Others have already produced howtos, so I'm posting links to some pages providing the solution to stopping spam invites from appearing in your Google Calendar - the main fix being to set "Automatically add invitations to my calendar" to "No":
- with screenshot - the best one, as it has a screenshot that also mentions disabling "Show events you have declined" (ie set that to "No"), which may help
- similar advice
This way you'll still get emails of invitations, which you can choose to accept or decline (or 'maybe'), but the events won't automatically get added to your diary even before you'd chosen to take any of those actions.
But I'd add one more comment. Some people have suggested hitting "Decline" on the invites in question, to stop them from displaying in your Google Calendar, ie get rid of the spam events completely from your calendar.
My reservation about that is that it may send an email back to the spammer, so that they know that your Gmail address is active, and can keep on sending you spam calendar invitations or spam email!
When I set "Automatically add invitations…" to "No" for my friend, doing that immediately stopped the spam event from showing in her Google Calendar. And it didn't send the spammer anything to prompt them to keep pushing spam calendar invites to her!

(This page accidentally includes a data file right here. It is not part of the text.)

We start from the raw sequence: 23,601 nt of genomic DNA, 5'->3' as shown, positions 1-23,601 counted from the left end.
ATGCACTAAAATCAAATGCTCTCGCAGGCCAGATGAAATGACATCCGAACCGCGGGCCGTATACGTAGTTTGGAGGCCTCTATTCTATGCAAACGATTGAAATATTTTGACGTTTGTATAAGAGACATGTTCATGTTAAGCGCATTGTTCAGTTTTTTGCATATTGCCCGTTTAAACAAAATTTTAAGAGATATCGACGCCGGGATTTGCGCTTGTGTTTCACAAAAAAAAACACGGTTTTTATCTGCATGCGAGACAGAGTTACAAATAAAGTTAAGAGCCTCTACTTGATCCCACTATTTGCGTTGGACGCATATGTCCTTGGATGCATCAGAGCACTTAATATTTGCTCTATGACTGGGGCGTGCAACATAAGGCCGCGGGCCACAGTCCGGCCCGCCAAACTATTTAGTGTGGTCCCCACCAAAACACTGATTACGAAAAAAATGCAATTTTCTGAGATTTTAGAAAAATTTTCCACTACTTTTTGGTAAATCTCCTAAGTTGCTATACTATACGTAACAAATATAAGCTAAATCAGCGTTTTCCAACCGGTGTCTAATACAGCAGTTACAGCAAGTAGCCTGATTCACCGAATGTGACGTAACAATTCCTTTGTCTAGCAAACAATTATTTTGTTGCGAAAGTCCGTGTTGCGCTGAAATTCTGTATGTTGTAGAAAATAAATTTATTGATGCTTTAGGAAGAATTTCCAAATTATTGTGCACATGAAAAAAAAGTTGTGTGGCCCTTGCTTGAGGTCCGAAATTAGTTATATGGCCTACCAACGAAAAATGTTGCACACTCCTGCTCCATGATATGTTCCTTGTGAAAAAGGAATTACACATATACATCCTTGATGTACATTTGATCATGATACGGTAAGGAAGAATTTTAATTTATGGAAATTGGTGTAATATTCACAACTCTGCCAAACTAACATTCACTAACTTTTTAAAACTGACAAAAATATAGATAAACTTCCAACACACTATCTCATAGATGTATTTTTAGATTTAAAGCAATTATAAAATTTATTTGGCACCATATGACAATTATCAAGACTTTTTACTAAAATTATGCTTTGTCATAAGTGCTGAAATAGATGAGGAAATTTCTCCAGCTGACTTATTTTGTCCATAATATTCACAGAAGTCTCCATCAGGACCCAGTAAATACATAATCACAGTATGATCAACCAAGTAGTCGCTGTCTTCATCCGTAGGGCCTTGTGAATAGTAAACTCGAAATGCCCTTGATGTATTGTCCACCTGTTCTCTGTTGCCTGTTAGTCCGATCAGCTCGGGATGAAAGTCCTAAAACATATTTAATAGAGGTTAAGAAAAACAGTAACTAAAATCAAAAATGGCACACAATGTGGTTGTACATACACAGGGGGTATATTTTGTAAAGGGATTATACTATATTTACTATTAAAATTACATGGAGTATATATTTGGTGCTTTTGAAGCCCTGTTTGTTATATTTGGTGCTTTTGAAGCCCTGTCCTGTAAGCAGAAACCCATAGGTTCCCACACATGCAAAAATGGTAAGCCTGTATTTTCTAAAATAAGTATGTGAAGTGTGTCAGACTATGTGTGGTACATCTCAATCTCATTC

So I'd recommend trying to disable "Automatically add.." first, before you start hitting "Decline" or "Reject" or the like on the spam event. And only if it doesn't work, consider doing that.
Too many times, when I want to close the current window in Word, I accidentally hit Alt-F5 (instead of Alt-F4) which means it then 'restores', ie reduces the size of all my open Word documents. Every single one of them. I then have to maximise them one by one, individually going to each window first. This is a big annoyance as there is no single command to 'Maximize all windows' in Word, as far as I can find. What a pain.
My solution or workaround, short of finding a way to maximise all Word document windows together at once in one go, is this fix: simply disable the Alt F5 hotkey! Then it does nothing if you hit that combo inadvertently, instead of reducing all your Word windows to tiny unusable ones.
Here's how to disable that hotkey.
- In Word, rightclick an empty spot in the toolbar and choose "Customize the Ribbon".